Governor Walker’s proposed budget includes “self-insurance” for state employees and others covered by the state insurance contract. Is this single payer/socialized medicine good for Wisconsin? It might save or cost the state money, we’re not sure. I’m confused, Governor. Do we want the state in or out of the health care business? This proposal would decrease competition in the marketplace and clearly hurt smaller HMOs, and we know small business is the chief engine for employment. The Governor proposes to let the big three HMOs split the administration of the program and cut out the smaller ones. This would include GHC, a health care cooperative and an HMO that is consistently ranked as one of the top in the country, not just in Wisconsin. Is this the way to improve health care, to hurt the best HMO in the state?

This was in response to the governor’s attempt to find a way to stop paying for health insurance for state workers, at the same time that he was opposing state supports for health care, including Medicaid expansion, for others. I thought it ironic that he opposed the “socialism” of a single-payer plan except when it was convenient and provided another opportunity to screw state employees. He had no cost figures to demonstrate that it would save the state money; but we knew it would decimate a small cooperative HMO. He also tried to privatize the state pension fund. He appointed a task force to study the notion. Of course it was dominated by big business interests. They rejected his idea, telling him that it was among the best-run pension plans (and investment systems of any kind) in the country and he’d be a fool to mess with it. His response was to appoint another task force. They also told him he was an idiot.

Pay no attention to the man behind the curtain! I once thought Donald Trump was an idiot, unfit for the presidency. I have come to realize that he’s smarter than we think. While we agonize over his latest outrageous tweet, he puts the fox in charge of the henhouse and destroys our government. Every two-bit magician knows that misdirection is the key and they don’t call it illusion instead of magic for nothing. While Trump and complicit media focus on tweets, his Secretary of Labor formerly represented Walmart and UPS to fight worker rights. His Secretary of the Interior used to represent mining and oil companies. The head of the Bureau of Land Management used to sue that agency regularly. OSHA has cut staffing to where it would take 150 years to inspect all workplaces under its jurisdiction. The Secretary of Education funds (and supports government funding of) private schools. The EPA has rolled back pollution standards to the extent that even the auto industry opposes it. And, of course, the USPS is headed by someone who gave a lot of money to the president and knows that one way to keep the president in office is to destroy the Postal Service to prevent safe voting. While he is still clearly unfit for the office, who are the idiots?

I don’t think that one requires any further context or explanation, but it could have been a lot longer. It merely scratched the surface and didn’t even get to the outright corruption, felony convictions, and high turnover in the inner circle. 200 words can only do so much.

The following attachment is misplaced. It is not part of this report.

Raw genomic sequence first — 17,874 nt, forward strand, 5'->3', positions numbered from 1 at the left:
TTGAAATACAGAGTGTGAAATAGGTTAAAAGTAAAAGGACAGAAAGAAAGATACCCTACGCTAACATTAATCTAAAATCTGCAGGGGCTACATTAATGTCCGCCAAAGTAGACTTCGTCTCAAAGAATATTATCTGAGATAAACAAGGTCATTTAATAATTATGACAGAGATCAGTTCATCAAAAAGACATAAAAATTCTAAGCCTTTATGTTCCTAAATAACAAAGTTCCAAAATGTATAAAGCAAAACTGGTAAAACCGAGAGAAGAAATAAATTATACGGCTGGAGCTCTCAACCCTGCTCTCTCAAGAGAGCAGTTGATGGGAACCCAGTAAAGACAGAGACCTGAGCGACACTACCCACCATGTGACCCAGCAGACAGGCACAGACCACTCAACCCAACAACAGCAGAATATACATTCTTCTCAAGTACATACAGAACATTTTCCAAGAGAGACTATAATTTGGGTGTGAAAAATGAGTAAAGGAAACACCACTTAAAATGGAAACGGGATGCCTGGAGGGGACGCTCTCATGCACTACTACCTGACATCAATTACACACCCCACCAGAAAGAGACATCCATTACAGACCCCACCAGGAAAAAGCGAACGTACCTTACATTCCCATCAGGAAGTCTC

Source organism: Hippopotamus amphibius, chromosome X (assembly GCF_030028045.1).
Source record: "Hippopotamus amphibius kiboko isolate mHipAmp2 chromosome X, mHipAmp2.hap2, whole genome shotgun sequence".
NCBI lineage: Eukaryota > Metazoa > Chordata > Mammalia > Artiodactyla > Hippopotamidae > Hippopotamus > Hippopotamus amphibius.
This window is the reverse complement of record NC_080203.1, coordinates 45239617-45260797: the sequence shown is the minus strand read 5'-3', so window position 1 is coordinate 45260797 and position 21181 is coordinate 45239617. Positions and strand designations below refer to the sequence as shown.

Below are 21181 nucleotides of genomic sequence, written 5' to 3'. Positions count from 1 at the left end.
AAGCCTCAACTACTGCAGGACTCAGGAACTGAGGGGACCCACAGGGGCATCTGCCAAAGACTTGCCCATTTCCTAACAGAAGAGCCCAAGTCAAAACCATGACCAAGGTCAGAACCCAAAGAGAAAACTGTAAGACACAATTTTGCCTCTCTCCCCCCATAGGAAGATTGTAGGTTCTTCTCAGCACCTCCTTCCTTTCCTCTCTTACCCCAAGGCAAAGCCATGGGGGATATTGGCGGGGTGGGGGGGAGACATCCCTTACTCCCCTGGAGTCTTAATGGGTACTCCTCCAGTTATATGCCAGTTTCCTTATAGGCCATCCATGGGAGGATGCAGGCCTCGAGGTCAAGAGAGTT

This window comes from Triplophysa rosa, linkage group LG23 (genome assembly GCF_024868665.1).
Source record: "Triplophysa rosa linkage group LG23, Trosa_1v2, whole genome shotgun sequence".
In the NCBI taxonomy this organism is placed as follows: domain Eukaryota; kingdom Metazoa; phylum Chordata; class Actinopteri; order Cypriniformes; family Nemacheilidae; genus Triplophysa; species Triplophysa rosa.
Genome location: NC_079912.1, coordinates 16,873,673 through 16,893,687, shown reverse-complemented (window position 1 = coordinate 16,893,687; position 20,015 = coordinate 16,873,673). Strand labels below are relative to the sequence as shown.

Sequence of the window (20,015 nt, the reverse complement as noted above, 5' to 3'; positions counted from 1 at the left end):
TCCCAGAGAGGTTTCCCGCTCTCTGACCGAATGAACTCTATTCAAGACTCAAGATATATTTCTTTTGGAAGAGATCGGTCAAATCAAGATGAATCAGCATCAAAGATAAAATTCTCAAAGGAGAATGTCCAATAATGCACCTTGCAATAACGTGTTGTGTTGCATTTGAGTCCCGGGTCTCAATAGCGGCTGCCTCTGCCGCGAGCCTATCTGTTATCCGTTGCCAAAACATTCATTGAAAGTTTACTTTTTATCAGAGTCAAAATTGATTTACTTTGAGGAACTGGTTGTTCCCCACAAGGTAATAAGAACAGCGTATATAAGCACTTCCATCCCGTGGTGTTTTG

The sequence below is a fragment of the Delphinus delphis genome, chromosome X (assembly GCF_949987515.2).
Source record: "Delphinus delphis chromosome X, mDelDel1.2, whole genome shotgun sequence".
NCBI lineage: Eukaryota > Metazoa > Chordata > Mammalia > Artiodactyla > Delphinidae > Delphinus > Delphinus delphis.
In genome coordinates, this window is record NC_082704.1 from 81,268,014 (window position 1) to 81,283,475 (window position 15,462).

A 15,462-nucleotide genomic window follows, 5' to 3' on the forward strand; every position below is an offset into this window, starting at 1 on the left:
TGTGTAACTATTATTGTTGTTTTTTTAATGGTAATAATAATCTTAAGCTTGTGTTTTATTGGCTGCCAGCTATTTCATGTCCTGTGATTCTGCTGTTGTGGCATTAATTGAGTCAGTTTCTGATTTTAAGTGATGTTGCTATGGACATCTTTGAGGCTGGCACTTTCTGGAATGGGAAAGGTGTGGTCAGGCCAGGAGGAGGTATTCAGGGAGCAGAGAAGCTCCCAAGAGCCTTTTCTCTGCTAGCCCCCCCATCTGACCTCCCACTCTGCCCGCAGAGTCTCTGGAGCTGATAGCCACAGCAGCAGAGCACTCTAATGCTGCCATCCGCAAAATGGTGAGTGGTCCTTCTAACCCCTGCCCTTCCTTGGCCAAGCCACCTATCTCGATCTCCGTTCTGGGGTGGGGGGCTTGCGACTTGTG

My most recent reject seems to have vanished – I don’t even have the receipt from them that I sent it. I will set the context and summarize instead. The State Supreme Court last spring rejected an extension of the public health emergency, ruling that the Department of Public Health lacked the authority to extend the order. The Governor, recognizing the likelihood that the court would strike down an order from him as well, took no action until the situation was out of control (and the day before a new Supreme Court justice would take her seat, so a new decision might be different). That’s when he finally issued a mandatory mask order in response to rising COVID-19 infections and deaths. The Majority Leader of our State Senate, Scott Fitzgerald, opposed the mandatory order.

Fitzgerald was quoted as saying, “I think things are going well right now. People are complying if they want to.” I noted wryly that he seemed to be advocating for an end to his own job; arguing that laws are unnecessary and people will “comply if they want to”. I ended by saying “Scott Fitzgerald, anarchist – who knew?” I guess they didn’t like my calling a Republican leader an anarchist.

Tweet Storm

It scares me that our national attention span has been reduced to 240 characters. If we want to say anything longer than that, we divide it into 240 character bites to make it digestible. I know that’s the limit to our president’s attention, but it scares me that that is becoming the norm for the rest of us. It made sense in the era of the Burma Shave sign. For those too young to remember, Burma Shave was a shaving cream that marketed with roadside signs composed as quatrains, one line to a sign, so you could read them as you raced past at highway speed. The fifth sign just held the brand. They worked like this:

If ya got no food

Don’t just bitch

Take up the fork

And eat the rich.

Burma Shave

Or, my personal philosophy: